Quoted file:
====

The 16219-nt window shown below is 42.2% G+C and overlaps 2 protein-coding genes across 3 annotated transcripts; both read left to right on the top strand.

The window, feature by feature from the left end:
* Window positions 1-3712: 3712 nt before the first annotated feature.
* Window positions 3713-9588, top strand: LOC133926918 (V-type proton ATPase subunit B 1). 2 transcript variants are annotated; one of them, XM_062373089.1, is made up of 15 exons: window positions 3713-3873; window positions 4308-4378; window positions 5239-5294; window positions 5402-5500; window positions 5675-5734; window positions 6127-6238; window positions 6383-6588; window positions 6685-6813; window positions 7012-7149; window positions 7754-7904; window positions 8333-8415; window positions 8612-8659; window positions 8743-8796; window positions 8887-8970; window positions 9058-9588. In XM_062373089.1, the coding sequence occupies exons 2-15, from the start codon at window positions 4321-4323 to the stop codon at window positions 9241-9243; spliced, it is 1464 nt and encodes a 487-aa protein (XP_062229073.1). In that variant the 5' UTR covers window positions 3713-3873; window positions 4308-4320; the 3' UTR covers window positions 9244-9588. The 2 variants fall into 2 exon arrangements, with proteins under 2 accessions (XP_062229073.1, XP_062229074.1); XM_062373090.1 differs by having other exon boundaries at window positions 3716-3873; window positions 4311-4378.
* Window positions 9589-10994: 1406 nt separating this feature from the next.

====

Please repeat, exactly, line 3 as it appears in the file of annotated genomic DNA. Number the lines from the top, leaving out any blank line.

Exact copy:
* Window positions 1-3712: 3712 nt before the first annotated feature.